Self-regulation theories describe how people regulate the setting and pursuit of goals. In the realm of health behavior change, it is a useful lens for understanding what happens after someone is motivated, say, to lose weight. How can they structure a program that will actually lead to weight loss? This post examines the key elements of the theory and then considers how other people can enhance self-regulation processes. Continue reading
The Self-Determination Theory of Deci and Ryan [1, 2] posits three basic psychological needs—autonomy, competence, and relatedness—and claims that behavior change interventions that meet those needs will be more effective than those that thwart them. In this post, I’ll review the theory and some possible misinterpretations of it, and discuss potential implications for social approaches to behavior change.
I showed up a couple days early for the Health 2.0 Code-a-thon last weekend and went to the code-a-thon, where we were supposed to go from idea to team formation to development to demo in 28 hours, competing for $13K in prize money.
My team, composed of people who previously knew each other little or not at all, made an app with social reminders and social rewards for remembering to take your medications on time. We won the $3K Novartis prize, Continue reading
Inspired by others’ experiences reported in my last post, my wife and I want to try tracking and sharing our moods for a while. I’ve now spent spent several hours searching and evaluating the many different apps out there. Surprisingly, I haven’t found anything that will do it.
Here were the features I was looking for, and where various otherwise promising apps seemed to fall flat:
- Very simple to record a mood, with optional text note, on iPhones. MoodScope, for example, has no iPhone app, and while the card metaphor for recording a score on each of several dimensions makes for a beautiful interface, it takes a long time to record a mood.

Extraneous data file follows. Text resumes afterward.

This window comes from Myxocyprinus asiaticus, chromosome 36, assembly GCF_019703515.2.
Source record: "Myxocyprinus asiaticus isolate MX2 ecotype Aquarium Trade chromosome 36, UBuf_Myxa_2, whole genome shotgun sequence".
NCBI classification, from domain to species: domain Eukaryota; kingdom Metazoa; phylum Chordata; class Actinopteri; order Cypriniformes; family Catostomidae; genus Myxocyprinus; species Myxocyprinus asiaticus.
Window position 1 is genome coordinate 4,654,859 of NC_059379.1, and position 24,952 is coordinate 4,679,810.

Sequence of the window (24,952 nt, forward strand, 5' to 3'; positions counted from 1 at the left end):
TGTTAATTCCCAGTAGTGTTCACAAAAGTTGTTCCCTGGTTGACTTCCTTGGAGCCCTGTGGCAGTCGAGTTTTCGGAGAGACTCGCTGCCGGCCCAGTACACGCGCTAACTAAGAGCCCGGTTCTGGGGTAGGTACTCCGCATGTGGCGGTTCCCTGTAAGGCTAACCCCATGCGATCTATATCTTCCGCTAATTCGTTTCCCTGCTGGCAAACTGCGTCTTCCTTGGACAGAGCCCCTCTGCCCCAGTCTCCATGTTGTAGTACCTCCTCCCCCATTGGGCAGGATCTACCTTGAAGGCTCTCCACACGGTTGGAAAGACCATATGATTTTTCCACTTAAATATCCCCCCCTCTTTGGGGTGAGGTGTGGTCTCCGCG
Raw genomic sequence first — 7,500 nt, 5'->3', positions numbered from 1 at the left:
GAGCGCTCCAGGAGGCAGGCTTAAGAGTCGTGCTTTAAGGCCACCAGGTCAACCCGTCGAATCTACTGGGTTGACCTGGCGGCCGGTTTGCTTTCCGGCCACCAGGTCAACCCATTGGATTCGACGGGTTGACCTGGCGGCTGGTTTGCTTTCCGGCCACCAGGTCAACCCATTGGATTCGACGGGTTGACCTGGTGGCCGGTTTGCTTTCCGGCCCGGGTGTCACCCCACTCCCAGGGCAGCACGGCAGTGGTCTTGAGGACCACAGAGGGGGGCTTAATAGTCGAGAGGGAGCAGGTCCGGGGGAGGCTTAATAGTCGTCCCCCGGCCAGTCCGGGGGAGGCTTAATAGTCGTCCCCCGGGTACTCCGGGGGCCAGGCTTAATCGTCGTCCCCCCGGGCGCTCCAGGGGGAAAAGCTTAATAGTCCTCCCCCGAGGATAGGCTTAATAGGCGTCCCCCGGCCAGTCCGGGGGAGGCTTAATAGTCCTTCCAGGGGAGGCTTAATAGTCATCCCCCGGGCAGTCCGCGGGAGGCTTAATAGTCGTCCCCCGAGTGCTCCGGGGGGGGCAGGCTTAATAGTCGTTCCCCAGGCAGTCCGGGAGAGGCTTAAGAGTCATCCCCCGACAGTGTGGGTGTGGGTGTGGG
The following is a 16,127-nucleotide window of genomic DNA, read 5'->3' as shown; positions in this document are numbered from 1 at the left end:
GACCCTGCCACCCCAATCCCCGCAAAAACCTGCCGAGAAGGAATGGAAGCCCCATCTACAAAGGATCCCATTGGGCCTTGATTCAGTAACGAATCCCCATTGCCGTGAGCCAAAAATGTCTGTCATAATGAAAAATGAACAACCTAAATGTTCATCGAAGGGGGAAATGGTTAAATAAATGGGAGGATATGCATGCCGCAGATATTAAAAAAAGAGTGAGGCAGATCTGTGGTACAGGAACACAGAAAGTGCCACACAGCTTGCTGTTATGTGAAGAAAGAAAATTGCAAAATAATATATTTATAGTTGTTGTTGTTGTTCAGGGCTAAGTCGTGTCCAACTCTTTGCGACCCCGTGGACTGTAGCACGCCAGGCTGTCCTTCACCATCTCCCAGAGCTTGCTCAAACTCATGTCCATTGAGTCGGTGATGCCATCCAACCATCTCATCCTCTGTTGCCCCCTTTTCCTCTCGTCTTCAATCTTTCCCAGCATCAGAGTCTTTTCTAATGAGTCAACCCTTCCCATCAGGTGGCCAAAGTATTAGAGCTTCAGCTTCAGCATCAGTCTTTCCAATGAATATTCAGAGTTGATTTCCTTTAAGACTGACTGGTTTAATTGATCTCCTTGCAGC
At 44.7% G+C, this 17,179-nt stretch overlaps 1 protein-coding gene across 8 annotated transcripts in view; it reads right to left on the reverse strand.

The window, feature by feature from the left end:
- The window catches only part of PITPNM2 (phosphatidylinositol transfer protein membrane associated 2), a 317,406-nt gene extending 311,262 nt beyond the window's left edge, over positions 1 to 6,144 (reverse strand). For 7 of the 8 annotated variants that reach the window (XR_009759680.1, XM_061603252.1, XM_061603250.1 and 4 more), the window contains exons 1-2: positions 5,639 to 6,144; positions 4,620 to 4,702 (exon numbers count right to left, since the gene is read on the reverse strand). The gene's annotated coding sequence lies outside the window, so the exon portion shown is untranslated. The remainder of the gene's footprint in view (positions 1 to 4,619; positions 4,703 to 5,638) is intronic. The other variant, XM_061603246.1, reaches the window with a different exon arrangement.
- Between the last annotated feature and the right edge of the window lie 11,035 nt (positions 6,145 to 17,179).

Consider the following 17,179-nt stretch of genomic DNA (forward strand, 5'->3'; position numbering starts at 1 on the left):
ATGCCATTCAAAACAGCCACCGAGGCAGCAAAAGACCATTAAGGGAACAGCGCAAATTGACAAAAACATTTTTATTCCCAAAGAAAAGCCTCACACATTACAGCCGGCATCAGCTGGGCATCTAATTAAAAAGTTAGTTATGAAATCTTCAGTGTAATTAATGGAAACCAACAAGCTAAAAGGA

- Ability to share with my wife, any only my wife, the updates I post. The simplest way, I think, would be to post them to Facebook, and then configure Facebook privacy settings to only share posts from that app with her. The only app I found that came close to offering this was MoodPanda, but in order to share with anyone on Facebook, I had to shared with everyone on MoodPanda. One app, from Track & Share, let’s you email a CSV of your data to anyone. Most apps had no export at all. I was surprised not to find “share with buddies” or at least “share with caregiver” or “share with lifecoach” as a common feature. If anyone works for any of the companies that have developed these apps, I’m curious whether this is just a low priority feature, or whether it was a deliberate design decision.
- Alerts at random times to prompt input (like in Experience Sampling.) One app, GottaFeeling, sends four random reminders per day, but the number and time weren’t configurable, and it didn’t meet my other needs above. The Harvard University research project, Track Your Happiness, uses experience sampling (it sends you text messages or emails at random times) but doesn’t seem to have the sharing facility.
So, at least for now, here’s our plan:
- We set up two new twitter accounts that are not publicly followable and that follow each other.
- We agree on a very simple micro-format: each tweet begins with a number from 1-10, and then a space, and then any text or pics or links we want.
- I’ll write a program that harvests the data and puts it into nice graphs for us occasionally.
- I’m not sure what I’ll do about the alerts at random times. I couldn’t find an iPhone app that does that. If I had a Mac and wanted to learn iPhone programming, I suppose it would be a simple task to create one, but I don’t think I’m going there. Perhaps write a program that sends SMS messages at random times? Looks like there are cloud services that will send out SMS messages for you at a very low price (e.g., Twilio).